I published a post earlier on the Pros & Cons of roadtripping with kids.
Either my husband and I are suckers for punishment, or we have itchy feet, or we really do just love to travel and since we are parents we have to drag the girls with us. Whatever the truth may be, we are off on two road trips between now and the New Year. (So far it’s just the two – tbc lol.)
We were going to head to Zimbabwe, but our plans have fallen through so we won’t be crossing any borders this festive season. I’m very sad that we won’t be spending the holidays with my family in Zim, but we have decided to try to make the best of it. Thankfully two different sets of friends have invited us to spend time with them instead, essentially ‘gate-crashing’ their pre-booked accommodation. So we will be staying in South Africa.
The first trip is a 640km journey, one way, to the Natal coast, where we will be staying for four nights. It will be a new experience for us in that we normally stay in Bed & Breakfast or Self Catering accommodation, but this time we will be ‘camping’. It’s only for a few days and our friends are already all set up there, so we won’t need ALL the usual equipment that goes with camping. These friends of ours are used to our girls (I think), as we have done long road trips away with them before. We will just take some of our food, drinks, bedding and beach stuff. The shops are close by if we need anything extra so I’m not stressed about this, I’m excited. The average temperature will be around 30C, hot and humid.
The second holiday will be a 460km journey, one way, to Limpopo, to a Self Catering holiday house in the bush! We’ll be there for six days. We have not travelled with these friends before, and they are a bit older than us. By that I mean our girls are three and five, and their’s are 20 and 25 (I think). I know the kids can be a lot to take for people who aren’t used to small kids anymore (early wake-ups, constant noise, irregular meals, whining, lack of personal space etc), but I’m sure it will be fine. There aren’t any local amenities close by to go to if we forget anything, so I have to be prepared in terms of food and drinks etc. We’ll be taking ALL our food and drinks etc, swimming costumes and the girls’ bikes. And fans! It’s meant to average around 35C, hot and dry.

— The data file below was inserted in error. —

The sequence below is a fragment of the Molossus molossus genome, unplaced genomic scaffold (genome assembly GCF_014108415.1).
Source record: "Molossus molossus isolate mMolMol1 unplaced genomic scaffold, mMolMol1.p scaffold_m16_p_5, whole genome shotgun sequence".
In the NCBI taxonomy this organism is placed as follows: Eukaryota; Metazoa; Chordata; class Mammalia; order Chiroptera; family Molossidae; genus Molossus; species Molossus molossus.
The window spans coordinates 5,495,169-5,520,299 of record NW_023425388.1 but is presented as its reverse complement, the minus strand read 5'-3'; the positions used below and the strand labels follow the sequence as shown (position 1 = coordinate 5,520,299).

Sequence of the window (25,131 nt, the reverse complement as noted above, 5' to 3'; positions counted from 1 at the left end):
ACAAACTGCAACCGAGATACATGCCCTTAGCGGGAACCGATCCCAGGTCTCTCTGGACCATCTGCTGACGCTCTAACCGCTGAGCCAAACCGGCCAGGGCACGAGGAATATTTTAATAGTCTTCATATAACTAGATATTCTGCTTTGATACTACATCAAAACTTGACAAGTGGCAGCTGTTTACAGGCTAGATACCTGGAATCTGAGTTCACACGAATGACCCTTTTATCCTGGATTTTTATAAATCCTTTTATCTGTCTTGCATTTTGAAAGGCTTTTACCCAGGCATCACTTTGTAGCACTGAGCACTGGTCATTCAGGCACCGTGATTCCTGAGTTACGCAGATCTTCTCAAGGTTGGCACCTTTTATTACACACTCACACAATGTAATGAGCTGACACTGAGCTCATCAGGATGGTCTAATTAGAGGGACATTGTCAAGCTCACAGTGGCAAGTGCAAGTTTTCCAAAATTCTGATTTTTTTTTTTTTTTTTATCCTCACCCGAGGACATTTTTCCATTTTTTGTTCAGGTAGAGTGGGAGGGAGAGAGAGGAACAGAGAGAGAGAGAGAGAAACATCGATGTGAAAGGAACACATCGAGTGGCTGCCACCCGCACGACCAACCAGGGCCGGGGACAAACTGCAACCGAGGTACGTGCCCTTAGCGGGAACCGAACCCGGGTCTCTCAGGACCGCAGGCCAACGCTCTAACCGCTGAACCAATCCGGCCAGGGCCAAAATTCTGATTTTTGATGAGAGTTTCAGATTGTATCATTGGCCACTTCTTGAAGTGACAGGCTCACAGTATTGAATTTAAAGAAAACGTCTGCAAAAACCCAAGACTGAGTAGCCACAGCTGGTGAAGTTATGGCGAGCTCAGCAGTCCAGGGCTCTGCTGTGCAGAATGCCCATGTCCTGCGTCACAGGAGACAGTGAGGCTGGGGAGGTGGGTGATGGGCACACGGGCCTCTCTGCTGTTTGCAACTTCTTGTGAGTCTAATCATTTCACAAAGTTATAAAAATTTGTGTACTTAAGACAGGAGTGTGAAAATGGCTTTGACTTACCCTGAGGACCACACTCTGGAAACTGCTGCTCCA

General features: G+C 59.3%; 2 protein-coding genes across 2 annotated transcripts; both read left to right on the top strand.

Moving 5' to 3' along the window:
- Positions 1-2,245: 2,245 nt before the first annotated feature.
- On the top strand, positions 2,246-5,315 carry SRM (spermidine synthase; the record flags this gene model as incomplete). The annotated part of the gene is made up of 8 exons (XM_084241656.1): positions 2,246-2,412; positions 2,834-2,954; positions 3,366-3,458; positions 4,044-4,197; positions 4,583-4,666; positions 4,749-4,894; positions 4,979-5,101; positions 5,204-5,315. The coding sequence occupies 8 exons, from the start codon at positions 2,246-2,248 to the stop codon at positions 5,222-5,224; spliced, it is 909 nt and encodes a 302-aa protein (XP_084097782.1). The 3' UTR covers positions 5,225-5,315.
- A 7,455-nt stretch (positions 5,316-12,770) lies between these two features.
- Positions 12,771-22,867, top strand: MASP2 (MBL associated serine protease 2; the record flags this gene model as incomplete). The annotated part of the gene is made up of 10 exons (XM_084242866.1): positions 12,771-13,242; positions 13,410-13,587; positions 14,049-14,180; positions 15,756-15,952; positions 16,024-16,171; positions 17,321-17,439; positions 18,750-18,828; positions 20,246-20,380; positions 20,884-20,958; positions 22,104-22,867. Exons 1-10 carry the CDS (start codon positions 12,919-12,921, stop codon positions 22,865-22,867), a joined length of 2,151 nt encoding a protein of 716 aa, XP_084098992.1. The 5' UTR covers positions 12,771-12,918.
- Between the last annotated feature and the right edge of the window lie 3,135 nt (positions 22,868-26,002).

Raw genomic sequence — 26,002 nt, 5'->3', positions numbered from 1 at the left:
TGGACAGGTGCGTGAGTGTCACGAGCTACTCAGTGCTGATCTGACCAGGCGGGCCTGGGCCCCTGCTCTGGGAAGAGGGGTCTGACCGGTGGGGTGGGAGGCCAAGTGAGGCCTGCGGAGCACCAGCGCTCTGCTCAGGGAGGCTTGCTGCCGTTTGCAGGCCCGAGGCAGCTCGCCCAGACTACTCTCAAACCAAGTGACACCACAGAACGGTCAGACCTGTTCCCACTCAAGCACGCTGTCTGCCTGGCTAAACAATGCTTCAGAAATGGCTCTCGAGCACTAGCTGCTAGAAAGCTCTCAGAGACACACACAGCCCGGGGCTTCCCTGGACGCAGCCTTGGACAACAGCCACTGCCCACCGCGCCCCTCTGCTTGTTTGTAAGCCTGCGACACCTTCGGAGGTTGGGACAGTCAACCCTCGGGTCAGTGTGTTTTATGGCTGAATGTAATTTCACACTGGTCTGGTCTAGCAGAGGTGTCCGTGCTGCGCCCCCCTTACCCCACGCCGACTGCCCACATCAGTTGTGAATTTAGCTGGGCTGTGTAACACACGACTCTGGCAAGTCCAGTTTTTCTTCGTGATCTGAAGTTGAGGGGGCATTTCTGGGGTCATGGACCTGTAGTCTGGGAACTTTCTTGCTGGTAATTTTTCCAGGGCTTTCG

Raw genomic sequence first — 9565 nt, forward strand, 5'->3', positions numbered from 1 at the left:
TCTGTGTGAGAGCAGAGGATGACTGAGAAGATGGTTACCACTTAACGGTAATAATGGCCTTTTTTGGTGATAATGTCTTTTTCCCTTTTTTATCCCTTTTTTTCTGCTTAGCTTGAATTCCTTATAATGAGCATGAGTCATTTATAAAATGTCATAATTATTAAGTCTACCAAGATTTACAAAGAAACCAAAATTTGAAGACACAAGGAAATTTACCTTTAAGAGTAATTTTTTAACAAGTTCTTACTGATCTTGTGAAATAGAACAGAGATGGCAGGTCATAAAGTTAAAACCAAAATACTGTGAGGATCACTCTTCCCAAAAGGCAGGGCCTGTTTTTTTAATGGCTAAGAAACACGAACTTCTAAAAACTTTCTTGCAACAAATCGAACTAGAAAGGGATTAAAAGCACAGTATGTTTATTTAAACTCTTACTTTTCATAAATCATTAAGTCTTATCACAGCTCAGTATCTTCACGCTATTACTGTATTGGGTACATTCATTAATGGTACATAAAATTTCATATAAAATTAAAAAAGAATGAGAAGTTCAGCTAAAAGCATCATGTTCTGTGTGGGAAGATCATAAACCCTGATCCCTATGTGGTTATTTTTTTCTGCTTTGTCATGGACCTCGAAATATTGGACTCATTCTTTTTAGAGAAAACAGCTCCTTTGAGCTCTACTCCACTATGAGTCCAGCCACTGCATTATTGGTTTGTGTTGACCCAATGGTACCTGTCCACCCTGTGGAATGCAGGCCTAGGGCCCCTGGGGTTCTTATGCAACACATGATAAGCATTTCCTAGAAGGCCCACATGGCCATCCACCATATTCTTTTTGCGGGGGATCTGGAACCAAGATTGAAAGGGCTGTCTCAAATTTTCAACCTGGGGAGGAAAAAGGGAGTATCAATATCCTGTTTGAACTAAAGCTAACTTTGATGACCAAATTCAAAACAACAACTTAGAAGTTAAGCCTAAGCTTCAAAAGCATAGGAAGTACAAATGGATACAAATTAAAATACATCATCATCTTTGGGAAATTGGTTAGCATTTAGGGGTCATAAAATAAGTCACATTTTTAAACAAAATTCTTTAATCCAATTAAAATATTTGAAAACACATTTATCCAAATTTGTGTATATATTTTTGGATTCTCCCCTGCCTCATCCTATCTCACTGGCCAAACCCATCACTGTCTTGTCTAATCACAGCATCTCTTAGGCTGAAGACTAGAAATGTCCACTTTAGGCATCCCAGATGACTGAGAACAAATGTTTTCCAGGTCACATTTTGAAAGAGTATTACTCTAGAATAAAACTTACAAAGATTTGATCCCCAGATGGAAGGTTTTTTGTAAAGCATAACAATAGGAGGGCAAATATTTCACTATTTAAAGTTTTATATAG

I’m excited that we will be experiencing both the beach & the bush this year. I love this continent. The featured pic is a collage of a few photos we took in July while driving the Swartberg Pass! It was such an awesome experience. I highly recommend it to anyone and everyone who likes a little adventure. We did the ‘not the N1 route to Cape Town’. Loved it but that’s a series of posts for another time.
I have been frantically pinning tips on Pinterest on beach & bush hacks and ways to survive the holidays with the kids. I’ve pinned everything from beach & sand tips, to how to keep mosquitoes at bay, and printouts for keeping the kids busy in the car. You can take a look here. I even sewed my first ever beach bag yesterday in anticipation! What do you think? Not bad for a novice seamstress me’thinks.
Just to end off this post on a serious note (unusual for me, I know). Please take time to read about this awesome campaign called Car Seat Full Stop! In the UK, America, Australia and the rest of the Western World, the laws around children travelling in Car Seats is very clear, strict and enforced. Sadly, the same is not the case in South Africa. According to their website, Car Seat Full Stop report that only 15% of South African children in cars are restrained. The Car Sear Full Stop is a great campaign sponsored by Volvo Cars, which is being run by South African moms with the aim of educating and informing parents in South Africa about the importance of Car Seat. It really is a great initiative. My kids often complain about their seat belts etc, but we really don’t care as long as they stay safe.
If you are travelling on the roads in South Africa, please be very careful. Sadly the December holidays are notoriously bad for fatal accidents.
No to Drink Driving.